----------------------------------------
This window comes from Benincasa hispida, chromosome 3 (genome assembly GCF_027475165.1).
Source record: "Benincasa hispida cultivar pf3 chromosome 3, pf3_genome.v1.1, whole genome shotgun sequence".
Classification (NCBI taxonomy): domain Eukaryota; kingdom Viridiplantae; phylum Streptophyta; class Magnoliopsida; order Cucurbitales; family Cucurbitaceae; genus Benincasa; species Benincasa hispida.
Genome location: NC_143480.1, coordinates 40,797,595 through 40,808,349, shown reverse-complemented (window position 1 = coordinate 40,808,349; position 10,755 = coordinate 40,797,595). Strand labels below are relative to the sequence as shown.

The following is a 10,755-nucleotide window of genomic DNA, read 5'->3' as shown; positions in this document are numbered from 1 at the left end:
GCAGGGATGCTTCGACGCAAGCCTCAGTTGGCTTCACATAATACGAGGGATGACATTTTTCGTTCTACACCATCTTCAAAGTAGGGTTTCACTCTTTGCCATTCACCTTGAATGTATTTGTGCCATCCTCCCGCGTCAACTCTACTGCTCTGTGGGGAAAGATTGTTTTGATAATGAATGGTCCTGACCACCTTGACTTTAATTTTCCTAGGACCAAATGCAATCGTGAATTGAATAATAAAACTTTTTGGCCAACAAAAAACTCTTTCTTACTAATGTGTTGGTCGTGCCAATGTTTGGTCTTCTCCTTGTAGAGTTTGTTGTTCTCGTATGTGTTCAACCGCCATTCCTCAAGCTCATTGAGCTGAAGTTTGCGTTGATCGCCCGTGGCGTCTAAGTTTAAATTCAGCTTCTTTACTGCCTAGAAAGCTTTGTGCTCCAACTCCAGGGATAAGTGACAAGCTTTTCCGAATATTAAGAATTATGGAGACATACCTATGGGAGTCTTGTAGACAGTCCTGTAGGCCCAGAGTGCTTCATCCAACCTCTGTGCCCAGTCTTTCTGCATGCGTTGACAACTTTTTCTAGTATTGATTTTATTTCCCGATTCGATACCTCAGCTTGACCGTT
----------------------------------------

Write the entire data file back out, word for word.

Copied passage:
This window comes from Benincasa hispida, chromosome 3 (genome assembly GCF_027475165.1).
Source record: "Benincasa hispida cultivar pf3 chromosome 3, pf3_genome.v1.1, whole genome shotgun sequence".
Classification (NCBI taxonomy): domain Eukaryota; kingdom Viridiplantae; phylum Streptophyta; class Magnoliopsida; order Cucurbitales; family Cucurbitaceae; genus Benincasa; species Benincasa hispida.
Genome location: NC_143480.1, coordinates 40,797,595 through 40,808,349, shown reverse-complemented (window position 1 = coordinate 40,808,349; position 10,755 = coordinate 40,797,595). Strand labels below are relative to the sequence as shown.

The following is a 10,755-nucleotide window of genomic DNA, read 5'->3' as shown; positions in this document are numbered from 1 at the left end:
GCAGGGATGCTTCGACGCAAGCCTCAGTTGGCTTCACATAATACGAGGGATGACATTTTTCGTTCTACACCATCTTCAAAGTAGGGTTTCACTCTTTGCCATTCACCTTGAATGTATTTGTGCCATCCTCCCGCGTCAACTCTACTGCTCTGTGGGGAAAGATTGTTTTGATAATGAATGGTCCTGACCACCTTGACTTTAATTTTCCTAGGACCAAATGCAATCGTGAATTGAATAATAAAACTTTTTGGCCAACAAAAAACTCTTTCTTACTAATGTGTTGGTCGTGCCAATGTTTGGTCTTCTCCTTGTAGAGTTTGTTGTTCTCGTATGTGTTCAACCGCCATTCCTCAAGCTCATTGAGCTGAAGTTTGCGTTGATCGCCCGTGGCGTCTAAGTTTAAATTCAGCTTCTTTACTGCCTAGAAAGCTTTGTGCTCCAACTCCAGGGATAAGTGACAAGCTTTTCCGAATATTAAGAATTATGGAGACATACCTATGGGAGTCTTGTAGACAGTCCTGTAGGCCCAGAGTGCTTCATCCAACCTCTGTGCCCAGTCTTTCTGCATGCGTTGACAACTTTTTCTAGTATTGATTTTATTTCCCGATTCGATACCTCAGCTTGACCGTT